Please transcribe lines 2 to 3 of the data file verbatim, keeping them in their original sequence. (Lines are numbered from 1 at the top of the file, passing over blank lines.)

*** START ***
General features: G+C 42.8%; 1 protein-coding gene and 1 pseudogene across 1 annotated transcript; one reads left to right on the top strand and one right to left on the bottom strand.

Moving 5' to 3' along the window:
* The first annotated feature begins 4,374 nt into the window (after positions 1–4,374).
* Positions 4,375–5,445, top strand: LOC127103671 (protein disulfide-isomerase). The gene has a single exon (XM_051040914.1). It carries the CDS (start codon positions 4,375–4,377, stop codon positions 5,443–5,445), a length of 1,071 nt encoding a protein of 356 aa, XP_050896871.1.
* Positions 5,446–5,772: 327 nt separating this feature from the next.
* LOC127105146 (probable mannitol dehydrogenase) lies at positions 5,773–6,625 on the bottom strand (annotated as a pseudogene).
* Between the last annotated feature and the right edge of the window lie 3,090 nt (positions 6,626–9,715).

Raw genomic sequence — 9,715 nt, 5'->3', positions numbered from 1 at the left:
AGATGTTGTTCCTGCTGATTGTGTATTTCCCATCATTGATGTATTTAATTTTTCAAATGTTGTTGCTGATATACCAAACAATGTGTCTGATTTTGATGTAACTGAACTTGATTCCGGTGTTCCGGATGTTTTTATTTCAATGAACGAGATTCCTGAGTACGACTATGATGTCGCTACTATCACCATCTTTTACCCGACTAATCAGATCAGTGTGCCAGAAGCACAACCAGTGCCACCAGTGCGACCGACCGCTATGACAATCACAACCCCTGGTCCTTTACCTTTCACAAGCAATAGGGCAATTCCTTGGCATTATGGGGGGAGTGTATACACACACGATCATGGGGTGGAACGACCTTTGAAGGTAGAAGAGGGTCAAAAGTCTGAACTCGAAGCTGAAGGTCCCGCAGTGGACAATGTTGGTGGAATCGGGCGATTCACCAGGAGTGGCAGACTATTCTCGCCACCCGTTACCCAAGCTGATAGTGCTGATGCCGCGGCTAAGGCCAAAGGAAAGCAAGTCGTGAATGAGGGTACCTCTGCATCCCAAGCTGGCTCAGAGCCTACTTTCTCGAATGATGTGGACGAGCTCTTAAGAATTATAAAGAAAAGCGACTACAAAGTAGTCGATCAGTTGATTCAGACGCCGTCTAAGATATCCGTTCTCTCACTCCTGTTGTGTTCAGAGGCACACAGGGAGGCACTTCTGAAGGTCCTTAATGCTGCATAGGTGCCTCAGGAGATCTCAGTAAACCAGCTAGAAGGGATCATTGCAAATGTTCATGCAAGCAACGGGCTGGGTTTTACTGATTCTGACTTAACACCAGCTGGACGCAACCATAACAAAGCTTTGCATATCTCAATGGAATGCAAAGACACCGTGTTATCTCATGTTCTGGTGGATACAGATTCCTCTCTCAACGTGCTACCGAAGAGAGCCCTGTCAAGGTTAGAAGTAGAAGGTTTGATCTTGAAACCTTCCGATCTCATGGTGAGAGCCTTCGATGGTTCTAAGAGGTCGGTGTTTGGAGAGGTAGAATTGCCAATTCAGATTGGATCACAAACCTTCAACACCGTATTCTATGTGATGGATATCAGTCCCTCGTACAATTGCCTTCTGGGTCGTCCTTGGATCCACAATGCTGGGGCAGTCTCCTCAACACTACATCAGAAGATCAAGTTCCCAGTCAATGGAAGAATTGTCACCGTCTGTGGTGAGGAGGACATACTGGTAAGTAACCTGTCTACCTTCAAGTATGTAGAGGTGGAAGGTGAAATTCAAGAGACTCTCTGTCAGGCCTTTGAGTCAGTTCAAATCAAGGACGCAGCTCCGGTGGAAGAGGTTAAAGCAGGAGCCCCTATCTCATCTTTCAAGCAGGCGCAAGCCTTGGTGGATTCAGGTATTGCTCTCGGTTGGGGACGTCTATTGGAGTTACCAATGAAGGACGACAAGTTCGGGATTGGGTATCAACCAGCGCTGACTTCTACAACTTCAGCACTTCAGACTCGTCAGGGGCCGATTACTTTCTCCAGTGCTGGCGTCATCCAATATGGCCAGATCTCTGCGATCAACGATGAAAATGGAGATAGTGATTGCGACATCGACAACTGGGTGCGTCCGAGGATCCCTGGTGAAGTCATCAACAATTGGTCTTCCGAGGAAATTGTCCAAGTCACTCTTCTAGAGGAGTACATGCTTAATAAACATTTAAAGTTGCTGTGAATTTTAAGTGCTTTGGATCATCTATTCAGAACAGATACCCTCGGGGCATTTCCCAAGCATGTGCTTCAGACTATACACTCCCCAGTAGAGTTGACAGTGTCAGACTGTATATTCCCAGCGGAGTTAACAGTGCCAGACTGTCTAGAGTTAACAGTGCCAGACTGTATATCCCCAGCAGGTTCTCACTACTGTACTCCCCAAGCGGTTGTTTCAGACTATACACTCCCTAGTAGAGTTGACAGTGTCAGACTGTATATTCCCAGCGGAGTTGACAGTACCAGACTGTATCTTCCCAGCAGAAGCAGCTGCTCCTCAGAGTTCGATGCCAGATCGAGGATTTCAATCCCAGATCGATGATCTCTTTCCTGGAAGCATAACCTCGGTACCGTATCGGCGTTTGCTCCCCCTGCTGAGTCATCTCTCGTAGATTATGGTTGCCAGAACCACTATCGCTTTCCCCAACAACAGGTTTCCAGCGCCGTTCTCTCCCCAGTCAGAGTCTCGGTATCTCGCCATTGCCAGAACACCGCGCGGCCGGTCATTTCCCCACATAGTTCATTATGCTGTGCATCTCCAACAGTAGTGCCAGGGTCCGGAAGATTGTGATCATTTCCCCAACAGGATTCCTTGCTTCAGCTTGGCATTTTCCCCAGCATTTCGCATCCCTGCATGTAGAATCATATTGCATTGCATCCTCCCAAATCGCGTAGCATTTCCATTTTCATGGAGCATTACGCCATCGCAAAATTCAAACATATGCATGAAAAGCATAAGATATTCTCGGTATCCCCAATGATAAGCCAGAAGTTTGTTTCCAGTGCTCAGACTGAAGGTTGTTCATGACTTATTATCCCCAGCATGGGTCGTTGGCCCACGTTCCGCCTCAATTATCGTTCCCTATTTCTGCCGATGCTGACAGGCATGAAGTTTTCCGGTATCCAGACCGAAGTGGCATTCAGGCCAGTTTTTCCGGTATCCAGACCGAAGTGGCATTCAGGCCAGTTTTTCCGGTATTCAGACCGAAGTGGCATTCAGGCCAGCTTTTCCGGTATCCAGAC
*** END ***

Moving 5' to 3' along the window:
* The first annotated feature begins 4,374 nt into the window (after positions 1–4,374).